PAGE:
Causes of Staph Infection and Symptoms of Staph Infection
Staphylococcus aureus (which is occasionally given the nickname golden staph) is a bacterium, frequently living on the skin or in the nose of a healthy person, that can cause illnesses ranging from minor skin infections (such as pimples, boils, and cellulitis) and abscesses, to life-threatening diseases such as pneumonia, meningitis, endocarditis and septicemia. Each year some 500,000 patients in American hospitals contract a staphylococcal infection.
These staph infections range from a simple boil to antibiotic-resistant infections to flesh-eating infections. The difference between all these is how deep and how fast the infection spreads, and how treatable it is with antibiotics. The antibiotic-resistant infections are more common in North America, because of our overuse of antibiotics.
Signs and symptoms of Staph Infection
Staph skin infections, including MRSA, generally start as small red bumps that resemble pimples, boils or spider bites. These can quickly turn into deep, painful abscesses that require surgical draining.
Symptoms and signs of acute glomerulonephritis are often vague and ill-defined. On the other hand, symptoms associated with pyelonephritis are often acute with fever, chills, back ache, and nausea.
Furuncles (boils) and carbuncles, white-headed pimples around hair follicles.
Blistering and peeling skin, in infants and young children.
Swollen lymph nodes in the neck, armpits or groin.
Causes of Staph Infection
Community-associated MRSA (CA-MRSA) infections are ones that occur in otherwise healthy people who have not recently been in the hospital. The infections have occurred among athletes who share equipment or personal items (such as towels or razors) and children in daycare facilities.
A carbuncle is made up of several skin boils ( furuncles ). The infected mass is filled with fluid, pus, and dead tissue. Fluid may drain out of the carbuncle, but sometimes the mass is so deep that it cannot drain on its own.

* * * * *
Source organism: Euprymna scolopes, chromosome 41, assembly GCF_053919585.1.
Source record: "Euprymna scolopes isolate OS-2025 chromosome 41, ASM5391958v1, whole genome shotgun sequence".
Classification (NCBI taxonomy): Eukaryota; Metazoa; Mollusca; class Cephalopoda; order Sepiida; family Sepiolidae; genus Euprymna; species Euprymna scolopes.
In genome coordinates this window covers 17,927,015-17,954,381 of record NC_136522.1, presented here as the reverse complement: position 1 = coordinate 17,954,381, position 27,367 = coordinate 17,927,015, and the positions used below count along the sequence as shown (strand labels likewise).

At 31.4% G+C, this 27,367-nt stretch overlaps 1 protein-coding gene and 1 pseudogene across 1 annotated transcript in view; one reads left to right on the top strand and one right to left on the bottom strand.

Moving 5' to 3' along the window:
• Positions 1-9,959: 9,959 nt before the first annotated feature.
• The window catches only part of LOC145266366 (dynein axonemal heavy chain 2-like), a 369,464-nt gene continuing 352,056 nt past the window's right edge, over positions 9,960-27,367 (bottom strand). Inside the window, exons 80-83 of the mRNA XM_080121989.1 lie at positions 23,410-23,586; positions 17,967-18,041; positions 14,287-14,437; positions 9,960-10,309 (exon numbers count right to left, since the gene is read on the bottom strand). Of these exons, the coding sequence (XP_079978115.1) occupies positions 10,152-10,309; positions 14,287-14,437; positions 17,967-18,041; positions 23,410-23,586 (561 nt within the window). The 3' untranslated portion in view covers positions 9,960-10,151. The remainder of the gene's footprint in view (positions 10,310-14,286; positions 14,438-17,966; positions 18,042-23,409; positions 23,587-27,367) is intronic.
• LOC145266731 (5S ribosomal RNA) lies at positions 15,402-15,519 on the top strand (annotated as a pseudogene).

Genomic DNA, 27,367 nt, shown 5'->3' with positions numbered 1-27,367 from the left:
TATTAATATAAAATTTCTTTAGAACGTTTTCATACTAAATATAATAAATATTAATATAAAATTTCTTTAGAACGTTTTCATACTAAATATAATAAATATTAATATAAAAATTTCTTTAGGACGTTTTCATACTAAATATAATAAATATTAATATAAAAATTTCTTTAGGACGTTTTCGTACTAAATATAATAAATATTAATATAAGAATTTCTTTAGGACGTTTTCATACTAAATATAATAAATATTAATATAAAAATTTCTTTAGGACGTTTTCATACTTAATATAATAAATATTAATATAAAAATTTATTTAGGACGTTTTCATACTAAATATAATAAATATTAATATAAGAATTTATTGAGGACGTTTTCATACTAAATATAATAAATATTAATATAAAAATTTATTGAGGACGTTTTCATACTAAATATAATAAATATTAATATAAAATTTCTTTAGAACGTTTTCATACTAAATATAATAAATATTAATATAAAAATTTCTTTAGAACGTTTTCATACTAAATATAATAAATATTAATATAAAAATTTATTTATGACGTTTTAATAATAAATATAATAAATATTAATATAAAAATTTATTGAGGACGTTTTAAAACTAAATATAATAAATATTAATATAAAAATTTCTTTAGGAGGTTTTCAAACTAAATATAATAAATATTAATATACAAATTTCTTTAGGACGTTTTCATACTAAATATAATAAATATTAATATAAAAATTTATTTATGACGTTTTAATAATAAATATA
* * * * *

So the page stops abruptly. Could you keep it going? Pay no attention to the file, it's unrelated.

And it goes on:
Treatments for Staph Infections
ntistaphylococcal antibiotics are the usual treatments for staph infections. This may include a topical antibiotic cream (Bactroban, Altabax, etc.) for simple impetigo, warm compresses and drainage for abscesses, an oral antibiotic, or an intravenous antibiotic for more serious or persistent infections.
Scalded skin syndrome (Ritter disease): As with any S aureus toxin-mediated disease, treatment should aim to eradicate the focus of infection and end toxin production. Administer large doses of intravenous antistaphylococcal agents, such as oxacillin (150 mg/kg/d), or a first-generation cephalosporin, such as cefazolin (100 mg/kg/d).
For those with infected wounds - special honey, silver bandages, garlic preparations and tea tree oil are all believed to be effective in killing MRSA in a wound. Many who have the skin infections common with CA MRSA simply need incision and drainage of the infected area and good hygiene while it heals. Antibiotics are not always needed.
S. aureus bacteria are common in the environment. People whose immune systems have been weakened by disease or certain medical treatments, including surgery or receiving intravenous catheters, are at greater risk of infection.
Vancomycin is one of the few antibiotics that are effective against hospital strains of staph infection, although some staph bacteria have developed a resistance to this treatment as well.